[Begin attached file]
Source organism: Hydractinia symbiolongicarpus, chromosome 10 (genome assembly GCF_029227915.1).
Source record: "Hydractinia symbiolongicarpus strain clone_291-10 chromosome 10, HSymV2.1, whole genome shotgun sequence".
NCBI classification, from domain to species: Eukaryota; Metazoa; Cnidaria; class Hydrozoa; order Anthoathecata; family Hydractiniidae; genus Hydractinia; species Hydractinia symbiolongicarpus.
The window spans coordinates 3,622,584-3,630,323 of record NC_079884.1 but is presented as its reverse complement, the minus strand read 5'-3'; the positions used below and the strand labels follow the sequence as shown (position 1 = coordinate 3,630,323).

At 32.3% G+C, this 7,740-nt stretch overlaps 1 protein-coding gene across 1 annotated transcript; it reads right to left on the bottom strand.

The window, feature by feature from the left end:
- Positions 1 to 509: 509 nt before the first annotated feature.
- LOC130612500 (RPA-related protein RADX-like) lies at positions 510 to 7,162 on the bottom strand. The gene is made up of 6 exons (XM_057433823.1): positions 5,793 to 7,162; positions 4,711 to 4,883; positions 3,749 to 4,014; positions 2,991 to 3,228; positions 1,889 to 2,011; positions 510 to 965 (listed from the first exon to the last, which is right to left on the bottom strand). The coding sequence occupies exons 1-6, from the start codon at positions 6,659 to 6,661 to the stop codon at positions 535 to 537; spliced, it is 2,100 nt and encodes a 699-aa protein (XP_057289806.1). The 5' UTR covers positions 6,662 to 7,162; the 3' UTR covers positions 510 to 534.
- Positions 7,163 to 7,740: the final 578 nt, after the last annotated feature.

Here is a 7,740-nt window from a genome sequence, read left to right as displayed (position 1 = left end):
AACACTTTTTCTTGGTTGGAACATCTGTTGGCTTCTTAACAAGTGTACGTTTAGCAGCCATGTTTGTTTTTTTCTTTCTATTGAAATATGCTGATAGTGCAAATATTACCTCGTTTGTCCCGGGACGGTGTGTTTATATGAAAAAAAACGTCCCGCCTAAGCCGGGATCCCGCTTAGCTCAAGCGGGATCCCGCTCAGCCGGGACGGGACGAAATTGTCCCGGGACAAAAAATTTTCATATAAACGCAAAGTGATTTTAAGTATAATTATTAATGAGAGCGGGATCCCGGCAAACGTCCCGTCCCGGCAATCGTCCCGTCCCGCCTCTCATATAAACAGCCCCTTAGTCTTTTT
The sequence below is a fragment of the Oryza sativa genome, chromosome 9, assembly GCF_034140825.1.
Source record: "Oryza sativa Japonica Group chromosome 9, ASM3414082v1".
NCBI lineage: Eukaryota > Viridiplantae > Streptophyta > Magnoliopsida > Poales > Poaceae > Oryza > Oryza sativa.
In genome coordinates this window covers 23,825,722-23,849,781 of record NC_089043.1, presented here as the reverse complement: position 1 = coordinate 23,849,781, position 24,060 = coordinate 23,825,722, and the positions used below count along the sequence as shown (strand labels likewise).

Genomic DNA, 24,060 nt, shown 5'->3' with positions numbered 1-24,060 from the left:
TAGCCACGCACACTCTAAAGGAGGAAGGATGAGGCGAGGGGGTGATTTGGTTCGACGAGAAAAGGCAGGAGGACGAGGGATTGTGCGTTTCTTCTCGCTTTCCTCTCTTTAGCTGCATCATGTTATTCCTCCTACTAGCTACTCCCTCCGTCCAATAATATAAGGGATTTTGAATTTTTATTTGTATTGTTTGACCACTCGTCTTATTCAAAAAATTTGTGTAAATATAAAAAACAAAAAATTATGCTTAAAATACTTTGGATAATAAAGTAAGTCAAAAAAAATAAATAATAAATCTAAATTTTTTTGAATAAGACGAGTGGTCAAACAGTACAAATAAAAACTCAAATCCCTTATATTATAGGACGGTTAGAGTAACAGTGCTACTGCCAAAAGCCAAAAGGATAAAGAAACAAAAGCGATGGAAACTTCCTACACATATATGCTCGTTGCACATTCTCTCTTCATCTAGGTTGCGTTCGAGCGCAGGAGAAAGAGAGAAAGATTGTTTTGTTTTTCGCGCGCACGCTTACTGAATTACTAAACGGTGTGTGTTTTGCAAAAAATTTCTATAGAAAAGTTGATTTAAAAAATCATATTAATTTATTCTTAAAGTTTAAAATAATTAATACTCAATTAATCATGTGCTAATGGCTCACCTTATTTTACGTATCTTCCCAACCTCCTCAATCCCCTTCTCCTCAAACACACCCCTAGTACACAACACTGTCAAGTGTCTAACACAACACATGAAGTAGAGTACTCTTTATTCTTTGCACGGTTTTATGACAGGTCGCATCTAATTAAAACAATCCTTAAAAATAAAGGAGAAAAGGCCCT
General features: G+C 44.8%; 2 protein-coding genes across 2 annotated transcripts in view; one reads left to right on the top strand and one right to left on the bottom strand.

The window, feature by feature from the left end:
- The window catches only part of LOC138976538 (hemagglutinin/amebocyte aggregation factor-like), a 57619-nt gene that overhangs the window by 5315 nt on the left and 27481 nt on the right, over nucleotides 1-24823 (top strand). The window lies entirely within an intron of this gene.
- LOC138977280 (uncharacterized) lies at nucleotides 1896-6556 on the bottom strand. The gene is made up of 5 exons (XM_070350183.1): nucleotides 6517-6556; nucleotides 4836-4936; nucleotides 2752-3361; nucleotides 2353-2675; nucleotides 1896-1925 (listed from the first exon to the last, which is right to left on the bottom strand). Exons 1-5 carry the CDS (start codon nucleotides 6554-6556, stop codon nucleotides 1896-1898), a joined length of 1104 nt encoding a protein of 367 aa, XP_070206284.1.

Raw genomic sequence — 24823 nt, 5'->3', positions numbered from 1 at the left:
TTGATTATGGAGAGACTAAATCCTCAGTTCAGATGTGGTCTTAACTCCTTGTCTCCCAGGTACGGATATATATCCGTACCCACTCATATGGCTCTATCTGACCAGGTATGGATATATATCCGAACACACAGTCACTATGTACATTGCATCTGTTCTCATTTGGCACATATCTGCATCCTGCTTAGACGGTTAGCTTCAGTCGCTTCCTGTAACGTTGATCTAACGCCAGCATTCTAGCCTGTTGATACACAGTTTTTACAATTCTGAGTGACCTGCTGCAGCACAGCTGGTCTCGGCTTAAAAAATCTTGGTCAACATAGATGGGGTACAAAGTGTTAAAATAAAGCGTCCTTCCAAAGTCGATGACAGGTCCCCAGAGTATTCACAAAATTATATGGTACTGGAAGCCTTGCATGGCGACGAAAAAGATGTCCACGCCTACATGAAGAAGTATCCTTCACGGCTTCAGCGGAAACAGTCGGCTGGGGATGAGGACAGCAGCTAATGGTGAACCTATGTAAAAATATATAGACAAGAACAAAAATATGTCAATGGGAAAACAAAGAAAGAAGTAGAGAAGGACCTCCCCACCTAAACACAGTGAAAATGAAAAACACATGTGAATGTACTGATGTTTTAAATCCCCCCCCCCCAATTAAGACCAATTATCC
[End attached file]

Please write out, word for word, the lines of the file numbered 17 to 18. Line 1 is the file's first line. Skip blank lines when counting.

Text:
TAGCCACGCACACTCTAAAGGAGGAAGGATGAGGCGAGGGGGTGATTTGGTTCGACGAGAAAAGGCAGGAGGACGAGGGATTGTGCGTTTCTTCTCGCTTTCCTCTCTTTAGCTGCATCATGTTATTCCTCCTACTAGCTACTCCCTCCGTCCAATAATATAAGGGATTTTGAATTTTTATTTGTATTGTTTGACCACTCGTCTTATTCAAAAAATTTGTGTAAATATAAAAAACAAAAAATTATGCTTAAAATACTTTGGATAATAAAGTAAGTCAAAAAAAATAAATAATAAATCTAAATTTTTTTGAATAAGACGAGTGGTCAAACAGTACAAATAAAAACTCAAATCCCTTATATTATAGGACGGTTAGAGTAACAGTGCTACTGCCAAAAGCCAAAAGGATAAAGAAACAAAAGCGATGGAAACTTCCTACACATATATGCTCGTTGCACATTCTCTCTTCATCTAGGTTGCGTTCGAGCGCAGGAGAAAGAGAGAAAGATTGTTTTGTTTTTCGCGCGCACGCTTACTGAATTACTAAACGGTGTGTGTTTTGCAAAAAATTTCTATAGAAAAGTTGATTTAAAAAATCATATTAATTTATTCTTAAAGTTTAAAATAATTAATACTCAATTAATCATGTGCTAATGGCTCACCTTATTTTACGTATCTTCCCAACCTCCTCAATCCCCTTCTCCTCAAACACACCCCTAGTACACAACACTGTCAAGTGTCTAACACAACACATGAAGTAGAGTACTCTTTATTCTTTGCACGGTTTTATGACAGGTCGCATCTAATTAAAACAATCCTTAAAAATAAAGGAGAAAAGGCCCT
General features: G+C 44.8%; 2 protein-coding genes across 2 annotated transcripts in view; one reads left to right on the top strand and one right to left on the bottom strand.